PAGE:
• Jim from Long Beach, CaGreat song!! I love The Pogues. RIP Kristie!!
  • James from Crawley, United KingdomDoes anyone realise that Shane is English not Irish, he was born in Tunbridge Wells, Kent South East England.
    In Fact most of the band are English.
  • Gaza from Edinburgh, United KingdomI love this song sooo much. It is so heartbreaking. How many ppl agree wi me that it is ironic that, although it is thought the greatest xmas song ever, it is actually a song about a tragic, penniless couple whose dreams were destroyed by drug-addiction and poverty? No one really listens to the song. I have had to explain the meaning of the lyrics plenty of times to my friends. It is so sad.
  • Michael from Long Beach, CaThis song has brought me from angry to happy to sad and happy again and again. I think I would like to move to Ireland and reclaim my Irish ancestry. I will do what the Irish do, 'have another one'. Here's to Shane and the RIP Kirsty...
  • Charles from Glenside, PaI don't know if I'd call this my favorite song ever, but it sure as hell is close. It is so Beautifully written and arranged. One would have a hard time finding another song as painfully heartbreaking, and yet so hilarious at the same time as this one.
  • Rob from Lincoln, England'I turned my face away and dreamed about you'; heartbreaking. Truly a great, great song. Recently here in the UK the BBC tried to censor the song to remove the words 'slut' and 'faggot'. Overwhelming public opposition drove them to remove the edit and the song played on BBC radio in its original form.
  • Joe from Dublindylan, from sydney... close but no donut... Póg = Kiss; Mo = My; Thóin! = Arse!

    Póg Mo Thóin... not "pogue mahoge"
  • Erik from Bloomfield Hills, MiWhy wasn't this a hit in America? Americans are so closed-minded when it comes to music.
  • Gv31d03x94b from Gv31d03x94b, CaIn response to - "they've got cars big as bars"
    cars + bars are both called saloons

    From Wikipedia

    The Story of Fairytale of New York (2005) (TV)(BBC)

    BBC - Radio 2 - Sold On Song - TOP 100 - Fairytale Of New York
  • Lobstarock from Boston, MaLook for Matt Dillon, in a cameo as the policeman, in the video.
  • Helen from Newcastle, AustraliaLike others, this is a Christmas that we don't want to think about. Born in Ireland and, as a child, I can remember an old (to me) woman asking me for a penny. I was a child and didn't have a penny to give her, but such is poverty, in any country. Each time I play this song I remember that old woman - and then do the Irish thing: 'have another one'.
  • Petter from Ã?ngelholm, SwedenI'm kinda fascinated of The Pogues' obsession with irish people travelling to the US. my favourite on this theme has to be their song "Thousands are sailing". there MacGowan's songwriting truly stands out... again...
  • Niall from Ireland, IrelandAbsolutely the greatest Christmas song ever written and a true highlight that for all his sins Shane McGowan is above all a remarkable songwriter
  • Darren from Warrington, EnglandThis year on TV they were going through the video, and the funny thing is that in the video you see "the boys from NYPD choir singing Galway Bay". There is no NYPD choir, and the band that was in the video had never heard the song Galway Bay, so ended up playing the Mickey Mouse Club song instead!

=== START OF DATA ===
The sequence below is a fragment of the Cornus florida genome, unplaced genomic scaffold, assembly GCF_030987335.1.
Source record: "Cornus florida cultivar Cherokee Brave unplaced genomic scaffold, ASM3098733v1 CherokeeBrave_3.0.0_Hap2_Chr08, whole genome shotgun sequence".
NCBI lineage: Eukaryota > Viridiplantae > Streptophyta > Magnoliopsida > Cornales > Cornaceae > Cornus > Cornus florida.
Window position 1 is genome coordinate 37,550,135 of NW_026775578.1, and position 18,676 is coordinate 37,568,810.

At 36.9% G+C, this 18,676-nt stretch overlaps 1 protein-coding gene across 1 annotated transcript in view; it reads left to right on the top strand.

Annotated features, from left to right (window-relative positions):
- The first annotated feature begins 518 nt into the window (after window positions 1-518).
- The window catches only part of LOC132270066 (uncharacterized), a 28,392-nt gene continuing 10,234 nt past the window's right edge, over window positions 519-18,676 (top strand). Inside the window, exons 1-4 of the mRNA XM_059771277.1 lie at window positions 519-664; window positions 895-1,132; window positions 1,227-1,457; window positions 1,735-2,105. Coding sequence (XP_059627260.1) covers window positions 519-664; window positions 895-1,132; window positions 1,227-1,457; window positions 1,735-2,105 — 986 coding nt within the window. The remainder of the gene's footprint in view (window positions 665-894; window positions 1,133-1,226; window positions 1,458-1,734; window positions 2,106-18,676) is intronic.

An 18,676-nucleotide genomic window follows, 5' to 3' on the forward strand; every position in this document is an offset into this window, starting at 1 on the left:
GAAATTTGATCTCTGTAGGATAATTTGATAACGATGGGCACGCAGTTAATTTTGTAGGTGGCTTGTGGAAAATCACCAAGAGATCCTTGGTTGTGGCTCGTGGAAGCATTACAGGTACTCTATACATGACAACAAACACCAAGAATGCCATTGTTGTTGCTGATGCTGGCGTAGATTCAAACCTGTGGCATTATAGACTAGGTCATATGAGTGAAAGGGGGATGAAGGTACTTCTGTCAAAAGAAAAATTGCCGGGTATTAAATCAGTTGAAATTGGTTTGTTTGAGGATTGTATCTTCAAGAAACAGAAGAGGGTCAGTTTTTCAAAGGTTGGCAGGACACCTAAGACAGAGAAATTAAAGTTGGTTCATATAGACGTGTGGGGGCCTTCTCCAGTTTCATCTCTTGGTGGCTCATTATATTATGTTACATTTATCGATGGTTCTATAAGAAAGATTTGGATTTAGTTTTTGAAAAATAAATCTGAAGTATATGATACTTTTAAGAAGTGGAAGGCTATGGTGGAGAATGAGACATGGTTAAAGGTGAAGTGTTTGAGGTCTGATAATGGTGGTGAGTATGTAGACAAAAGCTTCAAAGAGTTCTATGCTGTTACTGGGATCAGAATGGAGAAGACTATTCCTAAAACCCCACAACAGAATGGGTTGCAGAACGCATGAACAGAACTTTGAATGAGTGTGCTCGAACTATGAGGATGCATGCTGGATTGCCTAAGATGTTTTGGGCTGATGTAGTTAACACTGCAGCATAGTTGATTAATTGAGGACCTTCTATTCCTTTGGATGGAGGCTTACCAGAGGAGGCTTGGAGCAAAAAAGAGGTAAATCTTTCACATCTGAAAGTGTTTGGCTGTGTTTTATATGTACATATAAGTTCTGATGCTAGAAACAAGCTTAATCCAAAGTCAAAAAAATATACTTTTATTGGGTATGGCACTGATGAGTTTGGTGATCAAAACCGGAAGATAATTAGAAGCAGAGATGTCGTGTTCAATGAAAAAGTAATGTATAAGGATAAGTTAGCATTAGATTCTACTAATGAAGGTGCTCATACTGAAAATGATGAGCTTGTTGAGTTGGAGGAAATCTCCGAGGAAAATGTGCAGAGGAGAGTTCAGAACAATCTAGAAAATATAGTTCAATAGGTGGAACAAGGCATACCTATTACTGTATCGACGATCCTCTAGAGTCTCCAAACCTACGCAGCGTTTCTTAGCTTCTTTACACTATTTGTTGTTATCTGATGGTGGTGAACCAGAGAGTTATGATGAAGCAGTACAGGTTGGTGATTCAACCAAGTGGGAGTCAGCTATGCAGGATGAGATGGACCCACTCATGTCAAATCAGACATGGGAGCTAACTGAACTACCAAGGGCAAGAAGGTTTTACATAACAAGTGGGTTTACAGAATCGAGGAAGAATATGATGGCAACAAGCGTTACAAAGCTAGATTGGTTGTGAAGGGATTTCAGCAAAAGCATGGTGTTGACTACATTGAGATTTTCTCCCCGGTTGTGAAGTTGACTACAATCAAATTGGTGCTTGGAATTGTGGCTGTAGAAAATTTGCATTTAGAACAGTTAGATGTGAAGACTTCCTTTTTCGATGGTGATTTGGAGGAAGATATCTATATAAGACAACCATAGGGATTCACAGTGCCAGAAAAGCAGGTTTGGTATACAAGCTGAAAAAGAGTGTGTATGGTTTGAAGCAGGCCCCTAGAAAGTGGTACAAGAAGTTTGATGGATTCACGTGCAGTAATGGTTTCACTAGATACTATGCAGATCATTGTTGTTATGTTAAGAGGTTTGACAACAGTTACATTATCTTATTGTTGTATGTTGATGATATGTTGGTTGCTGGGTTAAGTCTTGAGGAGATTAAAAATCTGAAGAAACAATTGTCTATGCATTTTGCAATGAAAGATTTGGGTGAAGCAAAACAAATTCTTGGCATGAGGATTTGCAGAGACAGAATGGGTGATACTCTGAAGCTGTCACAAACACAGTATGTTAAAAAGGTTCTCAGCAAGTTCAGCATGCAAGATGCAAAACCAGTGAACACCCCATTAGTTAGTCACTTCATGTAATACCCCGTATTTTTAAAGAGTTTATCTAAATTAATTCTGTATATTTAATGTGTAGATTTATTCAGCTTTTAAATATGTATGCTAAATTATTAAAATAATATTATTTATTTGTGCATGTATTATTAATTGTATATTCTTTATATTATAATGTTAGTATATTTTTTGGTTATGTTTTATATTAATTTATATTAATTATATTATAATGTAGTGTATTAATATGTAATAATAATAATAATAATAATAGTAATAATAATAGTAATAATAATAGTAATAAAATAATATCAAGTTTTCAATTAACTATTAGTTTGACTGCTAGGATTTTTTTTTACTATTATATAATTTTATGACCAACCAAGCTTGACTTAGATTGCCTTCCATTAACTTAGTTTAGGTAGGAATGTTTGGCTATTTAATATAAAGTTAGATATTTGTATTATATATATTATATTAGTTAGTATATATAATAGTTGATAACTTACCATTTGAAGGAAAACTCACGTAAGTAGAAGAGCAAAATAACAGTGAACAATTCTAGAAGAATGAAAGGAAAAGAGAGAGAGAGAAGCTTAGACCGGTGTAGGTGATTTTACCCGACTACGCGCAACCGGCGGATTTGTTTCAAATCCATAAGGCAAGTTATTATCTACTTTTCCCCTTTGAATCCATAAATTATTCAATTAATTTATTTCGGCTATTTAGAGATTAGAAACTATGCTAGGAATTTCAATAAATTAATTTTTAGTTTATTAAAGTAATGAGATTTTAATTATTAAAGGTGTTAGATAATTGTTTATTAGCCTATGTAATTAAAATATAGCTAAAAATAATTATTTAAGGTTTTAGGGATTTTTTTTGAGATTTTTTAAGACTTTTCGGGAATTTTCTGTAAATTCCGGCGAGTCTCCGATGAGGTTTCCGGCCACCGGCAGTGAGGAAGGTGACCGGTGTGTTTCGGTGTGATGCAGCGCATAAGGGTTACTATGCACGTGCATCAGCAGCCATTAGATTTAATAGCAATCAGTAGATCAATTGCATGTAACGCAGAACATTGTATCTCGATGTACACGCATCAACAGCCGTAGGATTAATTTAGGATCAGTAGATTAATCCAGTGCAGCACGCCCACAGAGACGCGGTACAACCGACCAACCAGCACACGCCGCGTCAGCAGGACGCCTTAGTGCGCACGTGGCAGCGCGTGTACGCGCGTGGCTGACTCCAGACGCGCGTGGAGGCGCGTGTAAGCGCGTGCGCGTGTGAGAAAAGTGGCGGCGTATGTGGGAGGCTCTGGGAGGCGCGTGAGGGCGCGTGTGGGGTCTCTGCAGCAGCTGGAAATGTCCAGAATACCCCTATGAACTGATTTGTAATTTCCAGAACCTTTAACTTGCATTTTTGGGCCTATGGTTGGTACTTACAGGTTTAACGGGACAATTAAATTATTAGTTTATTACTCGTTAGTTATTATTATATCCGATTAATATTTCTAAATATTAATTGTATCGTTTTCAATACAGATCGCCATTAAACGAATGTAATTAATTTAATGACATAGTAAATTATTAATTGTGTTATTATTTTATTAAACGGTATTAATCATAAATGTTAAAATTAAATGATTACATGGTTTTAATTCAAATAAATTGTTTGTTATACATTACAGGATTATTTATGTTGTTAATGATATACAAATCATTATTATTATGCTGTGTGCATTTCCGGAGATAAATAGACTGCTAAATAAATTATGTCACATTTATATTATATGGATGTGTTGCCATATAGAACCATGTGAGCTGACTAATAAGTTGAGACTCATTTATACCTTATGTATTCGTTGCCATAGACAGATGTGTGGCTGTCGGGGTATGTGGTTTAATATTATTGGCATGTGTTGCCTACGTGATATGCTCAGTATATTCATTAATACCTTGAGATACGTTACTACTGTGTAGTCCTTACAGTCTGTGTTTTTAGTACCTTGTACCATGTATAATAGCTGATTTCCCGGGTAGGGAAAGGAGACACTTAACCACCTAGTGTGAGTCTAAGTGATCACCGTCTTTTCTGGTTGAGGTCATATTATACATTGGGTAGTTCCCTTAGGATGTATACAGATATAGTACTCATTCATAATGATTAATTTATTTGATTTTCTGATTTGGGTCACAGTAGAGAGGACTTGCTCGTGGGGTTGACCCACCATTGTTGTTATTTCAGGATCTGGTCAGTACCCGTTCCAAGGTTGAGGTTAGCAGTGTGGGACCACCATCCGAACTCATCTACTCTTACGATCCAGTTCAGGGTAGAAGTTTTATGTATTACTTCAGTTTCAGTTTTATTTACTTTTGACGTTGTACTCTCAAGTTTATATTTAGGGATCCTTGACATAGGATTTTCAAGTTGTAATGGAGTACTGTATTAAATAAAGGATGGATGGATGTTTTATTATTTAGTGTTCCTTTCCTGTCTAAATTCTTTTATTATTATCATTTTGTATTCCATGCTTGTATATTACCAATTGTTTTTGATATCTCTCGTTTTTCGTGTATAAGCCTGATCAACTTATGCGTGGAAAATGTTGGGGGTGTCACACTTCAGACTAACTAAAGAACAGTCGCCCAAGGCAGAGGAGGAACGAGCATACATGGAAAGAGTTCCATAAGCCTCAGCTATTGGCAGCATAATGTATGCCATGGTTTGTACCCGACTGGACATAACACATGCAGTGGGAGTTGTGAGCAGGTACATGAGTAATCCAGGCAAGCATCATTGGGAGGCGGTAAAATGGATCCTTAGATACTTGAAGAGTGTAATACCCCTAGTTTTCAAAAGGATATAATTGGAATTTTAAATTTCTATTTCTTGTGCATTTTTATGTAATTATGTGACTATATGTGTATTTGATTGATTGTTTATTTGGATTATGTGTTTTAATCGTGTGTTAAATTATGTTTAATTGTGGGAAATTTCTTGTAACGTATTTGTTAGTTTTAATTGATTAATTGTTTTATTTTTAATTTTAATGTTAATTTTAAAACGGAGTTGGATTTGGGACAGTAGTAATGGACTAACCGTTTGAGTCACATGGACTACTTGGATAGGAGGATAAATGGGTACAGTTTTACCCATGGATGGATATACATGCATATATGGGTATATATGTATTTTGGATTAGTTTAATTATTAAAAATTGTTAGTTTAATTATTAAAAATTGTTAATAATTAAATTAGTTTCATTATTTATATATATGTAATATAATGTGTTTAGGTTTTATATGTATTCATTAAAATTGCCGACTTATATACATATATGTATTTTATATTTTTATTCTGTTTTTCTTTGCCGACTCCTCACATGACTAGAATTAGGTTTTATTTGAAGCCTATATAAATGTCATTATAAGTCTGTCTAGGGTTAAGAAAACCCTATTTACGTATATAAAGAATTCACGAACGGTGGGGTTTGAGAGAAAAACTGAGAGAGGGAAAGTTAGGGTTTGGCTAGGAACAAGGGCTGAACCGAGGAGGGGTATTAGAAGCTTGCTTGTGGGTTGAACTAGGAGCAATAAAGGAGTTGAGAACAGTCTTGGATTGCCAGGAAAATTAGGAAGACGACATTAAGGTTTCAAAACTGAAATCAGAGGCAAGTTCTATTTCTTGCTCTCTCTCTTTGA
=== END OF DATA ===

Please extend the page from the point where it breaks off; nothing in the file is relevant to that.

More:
• Dylan from Sydney, United Statesthe Pogues means the kisses in galic the sentince is pogue mahoge wich means kiss my arse
  • Paul from Galway, Irelandit's a song that when you hear you mourn for Kirsty McColl. She was so talented. Sad song. Brilliant. Irish lyrics - "you cheap, lousy faggot." so irish. "galway bay," I LIVE THERE. I'm part of the song. UP THE IRISH
  • Rocco from Naples, ItalyEven if it's got NY in the title, whenever i listen to this song i go back with my mind in Dublin, and i rememeber of the Liffey river, of Phoenix Park, of Trinity college, of St. Stephen's green, of the temple bar and so on...I'm an italian but i love Irish people and Ireland and i miss it so much: that's the power of music
  • Brian from Philadelphia, Paand the boys from the NYPD choir were singing Galway Bay -

    Irish music from a very Irish profession
  • Brian from Fullerton (the Paris Of Oc), CaThis song breaks my heart every time.
  • Paul from Salford, Englandthink Adam is confusing this with Thousands Are Sailing off the same album
    Paul, Manchester
  • George from Bristol, Englandeasily the best christmas song ever - possibly on of the best SONGS ever - brilliant band, easily the best record for xmas ever.
  • Miguel from Dublin, IrelandWithout doubt the greatest Christmas song. With an added poignancy now after the death of Kirsty McColl
  • Craig from Madison, WiOne of my all time favorite Christmas songs. When I first heard this song, I demanded the tape be rewound so I could hear it again, and again and again. 4 times I heard that song in my first sitting, and over a decade later it still excites me every time I hear it. Even though it goes through so many emotions (bliss, melancholy, bitterness) it only makes me giddy, just like a Christmas song should.
  • Gretchen from Glen Mills, PaIn response to Adam's enlightening songfact - "they've got cars big as bars" might indicate at least early 20th-century New York. "Sinatra was swinging," again, implies that the context of the song is somewhat later.